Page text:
Fibrinogen Degradation Product : 1000338

The aliquot must remain frozen. Freeze thaw cycle will adversely affect specimen integrity. CRITICAL FROZEN: Separate specimens must be submitted when multiple tests are ordered.

Test Code
FDP or 1000338

Alias/See Also
FSP; Fibrin Split Products

CPT Codes

Blue top tube, 3.2% sodium citrate.
• Obtain venous blood by clean venipuncture. Avoid slow-flowing draws and/or traumatic venipunctures as either of these may result in an activated or clotted specimen. Do not use needles smaller than 23 gauge. Do not leave the tourniquet on for an extended length of time before drawing the sample.
• A pilot tube (non-additive or light blue tube) before drawing coagulation specimens in light blue vacuum tubes is only necessary when using a butterfly blood collection set as this will cause reduced draw volume in the first tube. Discard the pilot tube.
• Fill light blue tubes as far as vacuum will allow and mix by gentle inversion. Exact ratio of nine parts blood to one part anticoagulant must be maintained. Inadequate filling of the sample tube will alter this ratio and may lead to inaccurate results. Patients who have hematocrit values above 55 percent should have the anticoagulant adjusted to maintain the 9:1 ratio. Use the following formula to determine the amount of anticoagulant to use: [(100 – Hct) / (595 – Hct) ]* total volume = amount of anticoagulant required.
• After collecting the blood, examine the tube to ensure that it is filled to within 90% of the fill line.
• Note: Specimens containing heparin should not be used for coagulation studies. If possible, stop heparin therapy before the draw to avoid contamination. Heparin interferes with most clotting assays. If heparinized line must be used to obtain the sample, flush line with 5mL saline and discard the first 5 mL of blood drawn into a syringe, or 6 “dead space” volumes of the line.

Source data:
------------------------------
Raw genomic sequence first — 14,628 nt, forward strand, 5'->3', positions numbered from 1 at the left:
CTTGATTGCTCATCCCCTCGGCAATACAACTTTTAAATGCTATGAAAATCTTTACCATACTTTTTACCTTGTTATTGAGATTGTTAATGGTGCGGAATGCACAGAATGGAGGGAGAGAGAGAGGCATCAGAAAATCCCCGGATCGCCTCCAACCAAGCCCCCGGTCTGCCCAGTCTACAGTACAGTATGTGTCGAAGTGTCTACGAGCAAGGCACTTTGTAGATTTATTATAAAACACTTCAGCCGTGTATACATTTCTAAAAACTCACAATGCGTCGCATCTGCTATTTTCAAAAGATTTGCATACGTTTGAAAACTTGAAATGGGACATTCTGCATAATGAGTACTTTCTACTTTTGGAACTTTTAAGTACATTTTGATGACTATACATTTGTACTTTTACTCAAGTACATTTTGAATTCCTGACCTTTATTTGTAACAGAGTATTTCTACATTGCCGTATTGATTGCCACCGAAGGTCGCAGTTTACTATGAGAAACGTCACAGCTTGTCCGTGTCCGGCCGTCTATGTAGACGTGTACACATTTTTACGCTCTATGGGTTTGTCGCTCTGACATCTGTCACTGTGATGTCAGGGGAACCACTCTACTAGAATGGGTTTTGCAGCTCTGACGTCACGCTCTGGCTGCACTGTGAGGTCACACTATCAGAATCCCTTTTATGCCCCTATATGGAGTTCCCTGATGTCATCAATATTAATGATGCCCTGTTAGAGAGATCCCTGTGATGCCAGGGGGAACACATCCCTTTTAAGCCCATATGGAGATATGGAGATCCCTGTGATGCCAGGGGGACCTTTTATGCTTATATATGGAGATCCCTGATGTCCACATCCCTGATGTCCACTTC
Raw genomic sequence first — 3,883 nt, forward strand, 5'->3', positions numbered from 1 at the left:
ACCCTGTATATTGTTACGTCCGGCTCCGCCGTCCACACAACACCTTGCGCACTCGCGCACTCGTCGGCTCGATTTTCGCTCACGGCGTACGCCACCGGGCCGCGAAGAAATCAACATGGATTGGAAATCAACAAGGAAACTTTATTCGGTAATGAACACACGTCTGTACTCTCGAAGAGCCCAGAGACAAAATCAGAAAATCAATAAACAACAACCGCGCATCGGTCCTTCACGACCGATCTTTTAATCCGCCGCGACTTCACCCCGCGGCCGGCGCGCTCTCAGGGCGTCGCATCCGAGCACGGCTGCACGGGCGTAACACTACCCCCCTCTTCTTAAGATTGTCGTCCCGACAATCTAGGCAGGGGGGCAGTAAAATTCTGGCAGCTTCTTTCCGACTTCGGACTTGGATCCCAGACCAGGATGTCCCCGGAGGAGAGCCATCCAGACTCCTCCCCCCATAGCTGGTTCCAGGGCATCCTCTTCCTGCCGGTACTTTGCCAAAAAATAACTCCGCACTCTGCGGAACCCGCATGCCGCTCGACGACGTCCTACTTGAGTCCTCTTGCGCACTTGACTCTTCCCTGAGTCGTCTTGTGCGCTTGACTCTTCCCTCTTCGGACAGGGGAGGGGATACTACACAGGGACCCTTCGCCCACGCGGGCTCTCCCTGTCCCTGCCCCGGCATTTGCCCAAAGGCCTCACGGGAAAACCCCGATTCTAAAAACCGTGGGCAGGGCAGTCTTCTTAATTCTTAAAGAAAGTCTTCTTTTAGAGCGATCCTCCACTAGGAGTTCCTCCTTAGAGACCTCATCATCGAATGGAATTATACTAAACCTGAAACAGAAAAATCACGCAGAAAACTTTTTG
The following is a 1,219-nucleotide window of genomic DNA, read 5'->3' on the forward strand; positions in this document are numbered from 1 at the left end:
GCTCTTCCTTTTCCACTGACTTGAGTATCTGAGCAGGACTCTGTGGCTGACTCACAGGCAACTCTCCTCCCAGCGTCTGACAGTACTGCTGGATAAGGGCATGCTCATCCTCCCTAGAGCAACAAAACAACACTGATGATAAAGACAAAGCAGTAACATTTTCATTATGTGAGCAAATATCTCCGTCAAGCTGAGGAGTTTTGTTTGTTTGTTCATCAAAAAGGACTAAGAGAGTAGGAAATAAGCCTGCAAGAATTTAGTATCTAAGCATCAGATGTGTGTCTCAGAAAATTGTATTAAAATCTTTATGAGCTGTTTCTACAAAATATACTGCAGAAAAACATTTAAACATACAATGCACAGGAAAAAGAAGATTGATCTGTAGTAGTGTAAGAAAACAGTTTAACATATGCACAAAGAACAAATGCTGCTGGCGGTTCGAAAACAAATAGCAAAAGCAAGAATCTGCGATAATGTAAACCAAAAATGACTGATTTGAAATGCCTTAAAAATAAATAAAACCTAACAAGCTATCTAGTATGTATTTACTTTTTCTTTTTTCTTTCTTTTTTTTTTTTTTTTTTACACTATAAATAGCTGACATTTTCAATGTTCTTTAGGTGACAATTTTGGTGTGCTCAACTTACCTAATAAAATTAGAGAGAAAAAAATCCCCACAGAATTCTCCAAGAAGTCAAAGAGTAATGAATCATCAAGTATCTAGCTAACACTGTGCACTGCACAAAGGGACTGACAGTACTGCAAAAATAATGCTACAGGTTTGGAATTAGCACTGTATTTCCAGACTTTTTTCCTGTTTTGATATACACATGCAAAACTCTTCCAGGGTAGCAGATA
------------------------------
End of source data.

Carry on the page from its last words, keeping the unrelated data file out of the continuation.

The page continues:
Transport Container
Blood collected in 3.2% sodium citrate (light blue top tube). Proper blood to anticoagulant ratio is required. The tubes must be at a 100 ± 10% fill volume to maintain the correct ratio. Centrifuge light blue-top tube at 1500 g for no less than 15 minutes or speed/time to consistently yield platelet-poor plasma (<10,000/µL). Using a plastic pipette, remove plasma, taking care to avoid the WBC/platelet buffy layer, and place into a plastic transport tube (Min. 1 mL). Immediately freeze the aliquot and ship on dry ice.

Transport Temperature

Specimen Stability
After separation from cells: Ambient: 8 hours; Refrigerated: Unacceptable; Frozen: 30 days

Reject Criteria (Eg, hemolysis? Lipemia? Thaw/Other?)
Moderate to marked hemolysis; marked icterus; marked Lipemia; received thawed; received refrigerated


Setup Schedule
Sunday - Saturday

Report Available
1 day

Reference Range
<5 ug/mL

Clinical Significance
Fibrin Degradation Products (FDP)

Fibrinogen is a glycoprotein with a molecular weight of 340,000 daltons and is composed of two peripheral areas D and a central domain E. In vivo, thrombin converts plasma fibrinogen into insoluble fibrin with the fibrin clot being stabilized by Factor XIII. Plasmin splits fibrinogen as well as fibrin into various degradation products. The fragments X and Y constitute the early split products from fibrinogen, and from non-crosslinked fibrin. The fragments D and E constitute the late split products. The degradation of the stabilized fibrin by plasmin leads to the formation of complexes named X-oligomers (YXD/DXY, YY/DXD, DY/YD) and finally to the terminal product D-dimer.

In normal conditions, the fibrinolytic process is localized on the fibrin clot, since α2-antiplasmin and the plasminogen activator inhibitors prevent fibrinolysis from spreading. However, during disseminated intravascular coagulation (DIC), fibrinolysis spreads and becomes systemic, in which case the degradation of circulating fibrinogen will occur. The fragments that are produced are very heterogenous: products derived from fibrin, soluble complexes, degradation products from fibrinogen and from non-stabilized fibrin.

An abnormal fibrinolytic and/or fibrinogenolytic activity shown by high levels of FDP in plasma can also be found in clinical states, such as eclampsia, promyelocytic leukemia, post-operative complications, cardiac and hepatic disorders, pulmonary embolism, and deep vein thrombosis. The FDP are rapidly cleared, so a persistently elevated level of FDP indicates that the fibrinogenolytic or fibrinolytic process is continuing and suggests that the causative agent continues to exert its effect.

Performing Laboratory
med fusion

The CPT Codes provided in this document are based on AMA guidelines and are for informational purposes only. CPT coding is the sole responsibility of the billing party. Please direct any questions regarding coding to the payor being billed. Any Profile/panel component may be ordered separately. Reflex tests are performed at an additional charge.